Sunday 16 November 2014

Otago Central Rail Trail: Part 5

Breakfast on our final day. It’s early, and we’ve not slept well. We wander in like Brown’s cows, each grazing at different times from the good spread laid out for us. But we do have one thing in common: we’re all anxious to know if the support car will start.

The plan is for my sister and sister-in-law to leave early, drive to Dunedin, then catch the Taieri Gorge train back up to meet us at Middlemarch; the end of our trail. The timing is tight, hence our anxiety about the car.

If our ploy is to start the car using fuss and worry, it works. Without any hesitation the little beast sputters into life, and we wave Jude and Di off on their windy way to Dunedin.

[Ready to roll out of Hyde] 
The rest of us then relax a little, taking our time to fit in a little more breakfast, before packing our gear and settling up with the host. Then it’s one final time into the saddle for the 27km ride to Middlemarch. According to some it will be one of the less interesting day’s ride. For us it’s one to savour, so we take our time at the start of the gradual downhill run.

Before the landscape opens out onto the Strath Taieri valley, we have some hills to wind through. Just out of Hyde the Rock and Pillar Range, which will accompany us all day, bends close by the trail. Largely treeless and studded with quartz-rich schist tors, this characterful range was a skifield for Dunedin in cooler times. Latterly it has been part of “Middle Earth”, being used in various scenes in Peter Jackson’s fantasy films.

[The trail nears the Rock & Pillar Range]
The land closer to the trail holds other stories, and today we want to mark the site of one particularly sad tale. It takes place in 1943. While World War Two drags on, a crowded passenger train is bringing 113 passengers from Cromwell to Dunedin on the Otago Central line. It enters these hills at a reckless speed, and in a tight cutting it derails disastrously. 21 people die and 46 others are injured.

[Pausing at the rail disaster site near Hyde]
We find the exact spot, which is marked by an interpretation panel, and pause to reflect on this terrible event. For the locals the disaster was made worse by the fact that the government seemed to quickly forget the event. Perhaps its own decisions, which led to staff shortages and overwork on the railways, in turn contributed to the crash. Whatever the reason, it wasn’t until 1991 that a public memorial to those who died was erected at a roadside reserve near the crash site. We clamber over a stile to look at the pyramidal memorial, which includes a plaque with the names of the dead.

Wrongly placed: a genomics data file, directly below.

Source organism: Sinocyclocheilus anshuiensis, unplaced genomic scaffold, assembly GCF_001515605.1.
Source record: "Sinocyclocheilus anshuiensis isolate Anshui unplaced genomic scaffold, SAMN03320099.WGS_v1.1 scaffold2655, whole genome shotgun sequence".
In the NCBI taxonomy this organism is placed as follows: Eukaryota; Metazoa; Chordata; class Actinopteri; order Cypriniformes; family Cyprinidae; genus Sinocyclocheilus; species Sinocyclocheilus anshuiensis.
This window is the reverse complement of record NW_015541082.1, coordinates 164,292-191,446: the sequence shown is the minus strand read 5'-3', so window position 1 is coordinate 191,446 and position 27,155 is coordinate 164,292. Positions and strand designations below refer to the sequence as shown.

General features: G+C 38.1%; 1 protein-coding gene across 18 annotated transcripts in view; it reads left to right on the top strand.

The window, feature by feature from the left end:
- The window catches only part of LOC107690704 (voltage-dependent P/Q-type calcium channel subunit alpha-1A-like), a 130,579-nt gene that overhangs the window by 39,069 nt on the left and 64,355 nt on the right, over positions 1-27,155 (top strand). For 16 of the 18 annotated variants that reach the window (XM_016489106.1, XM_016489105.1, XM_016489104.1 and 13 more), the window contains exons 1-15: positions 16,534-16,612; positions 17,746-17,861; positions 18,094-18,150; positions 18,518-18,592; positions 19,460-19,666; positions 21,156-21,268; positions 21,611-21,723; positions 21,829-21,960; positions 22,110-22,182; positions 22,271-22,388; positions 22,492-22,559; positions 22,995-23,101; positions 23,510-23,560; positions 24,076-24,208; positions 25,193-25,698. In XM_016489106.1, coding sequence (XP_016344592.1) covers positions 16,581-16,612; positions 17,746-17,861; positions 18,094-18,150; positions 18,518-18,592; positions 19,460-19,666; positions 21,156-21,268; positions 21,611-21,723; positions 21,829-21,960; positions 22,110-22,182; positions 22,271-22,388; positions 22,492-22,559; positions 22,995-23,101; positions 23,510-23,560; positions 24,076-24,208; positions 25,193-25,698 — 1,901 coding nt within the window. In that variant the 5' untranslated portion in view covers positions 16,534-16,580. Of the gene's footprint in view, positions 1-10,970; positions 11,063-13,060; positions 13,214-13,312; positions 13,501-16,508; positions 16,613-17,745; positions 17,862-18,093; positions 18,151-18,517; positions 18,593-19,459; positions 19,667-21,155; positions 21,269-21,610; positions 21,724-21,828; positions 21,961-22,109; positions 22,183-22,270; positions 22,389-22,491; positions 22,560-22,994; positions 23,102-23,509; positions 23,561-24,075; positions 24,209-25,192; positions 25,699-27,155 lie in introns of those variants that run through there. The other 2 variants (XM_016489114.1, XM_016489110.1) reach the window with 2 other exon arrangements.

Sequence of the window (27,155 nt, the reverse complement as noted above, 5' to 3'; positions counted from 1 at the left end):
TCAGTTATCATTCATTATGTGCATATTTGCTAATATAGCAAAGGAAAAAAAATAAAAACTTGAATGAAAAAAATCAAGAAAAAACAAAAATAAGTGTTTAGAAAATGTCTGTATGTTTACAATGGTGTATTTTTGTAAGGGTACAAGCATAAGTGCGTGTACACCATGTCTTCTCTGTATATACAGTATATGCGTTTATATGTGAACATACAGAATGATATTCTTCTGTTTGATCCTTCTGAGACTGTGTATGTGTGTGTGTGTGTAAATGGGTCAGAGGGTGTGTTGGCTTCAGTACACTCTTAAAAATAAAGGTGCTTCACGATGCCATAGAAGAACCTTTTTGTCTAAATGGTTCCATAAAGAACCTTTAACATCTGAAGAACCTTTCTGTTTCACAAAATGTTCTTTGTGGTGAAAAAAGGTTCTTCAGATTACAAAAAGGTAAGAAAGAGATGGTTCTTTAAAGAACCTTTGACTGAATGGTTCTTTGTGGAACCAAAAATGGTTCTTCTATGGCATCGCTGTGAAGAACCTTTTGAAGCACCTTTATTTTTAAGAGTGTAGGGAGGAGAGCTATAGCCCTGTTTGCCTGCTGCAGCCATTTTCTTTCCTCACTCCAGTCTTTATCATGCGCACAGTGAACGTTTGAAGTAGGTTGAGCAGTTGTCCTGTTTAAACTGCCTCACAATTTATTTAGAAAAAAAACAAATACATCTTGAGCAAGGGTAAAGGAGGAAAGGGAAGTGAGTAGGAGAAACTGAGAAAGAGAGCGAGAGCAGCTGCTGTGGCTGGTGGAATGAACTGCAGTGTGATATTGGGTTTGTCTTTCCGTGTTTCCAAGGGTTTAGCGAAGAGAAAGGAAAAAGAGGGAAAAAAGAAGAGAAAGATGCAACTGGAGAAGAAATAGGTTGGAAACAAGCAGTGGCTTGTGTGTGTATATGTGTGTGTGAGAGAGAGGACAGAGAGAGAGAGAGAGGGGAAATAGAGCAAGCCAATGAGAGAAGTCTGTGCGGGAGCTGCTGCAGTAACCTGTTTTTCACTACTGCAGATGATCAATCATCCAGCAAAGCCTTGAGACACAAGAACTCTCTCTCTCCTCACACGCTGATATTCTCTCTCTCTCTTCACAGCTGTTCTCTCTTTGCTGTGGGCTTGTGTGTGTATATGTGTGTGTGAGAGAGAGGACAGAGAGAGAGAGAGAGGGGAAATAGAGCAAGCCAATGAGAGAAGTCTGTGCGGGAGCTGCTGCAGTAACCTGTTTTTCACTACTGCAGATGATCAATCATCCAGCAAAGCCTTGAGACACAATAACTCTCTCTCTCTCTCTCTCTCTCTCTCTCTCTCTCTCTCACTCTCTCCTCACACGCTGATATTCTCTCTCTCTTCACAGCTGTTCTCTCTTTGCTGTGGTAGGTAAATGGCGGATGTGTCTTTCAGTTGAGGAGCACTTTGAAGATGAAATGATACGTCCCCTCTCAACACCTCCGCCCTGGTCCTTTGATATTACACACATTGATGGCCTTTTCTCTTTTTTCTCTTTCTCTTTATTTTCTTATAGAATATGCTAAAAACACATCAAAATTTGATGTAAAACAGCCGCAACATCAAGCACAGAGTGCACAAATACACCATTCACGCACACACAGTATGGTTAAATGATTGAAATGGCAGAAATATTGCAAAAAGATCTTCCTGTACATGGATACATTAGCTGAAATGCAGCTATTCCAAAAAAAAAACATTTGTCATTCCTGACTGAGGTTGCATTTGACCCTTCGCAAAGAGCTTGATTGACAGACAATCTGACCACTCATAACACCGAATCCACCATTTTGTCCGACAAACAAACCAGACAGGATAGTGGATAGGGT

[Moody clouds over the Hyde memorial]
The weather has been overcast, and a dark cloud hangs above us. To our right the Rock and Pillar Range takes on the look of an elevated graveyard. As we push on the weather improves and the range starts to hang back a little, now taking on a bluer, more benign appearance.

Just after the tiny station of Rock and Pillar, the trail flattens out and makes a straight run – the longest of the whole trip - towards Middlemarch. We’ve never been good at predicting the exact line of the trail. Time and again we’ve been surprised, astounded even, by the skill of the rail engineers in picking a line through this rumpled terrain. But here there is no skill needed. A bullet straight line takes us the final 6.3km into the small town of Middlemarch.

In planning our day we’d hoped for a cool, overcast morning, but with sun and blue sky to welcome us into Middlemarch. That’s exactly how it pans out, so much so that we’re more than warm by the time we reach the trail end marker.

[The boys at trail's end]
But Lynne and I remember the delights of the Kissing Gate Café from previous visits. With an hour before the Taieri Gorge train is due, we indulge in both cool drinks and deep coffees in the shady grounds of the café. We stretch, chat, smile and relax, then make our way back to the train station. Our full celebration begins when the “support crew” arrives on the train. In a buoyant mood we return our bikes and collect our gear from shebikeshebikes, the fantastic folk we booked our trip through.

Then there’s just time to down our lunch before all six of us hop aboard the Taieri Gorge Railway for the trip into Dunedin. That’s where the idea for our trip had its genesis 8 years ago, so it’s apt that we should end our journey in that lovely southern city.

[... and then it's all aboard the Taieri Gorge Railway] 


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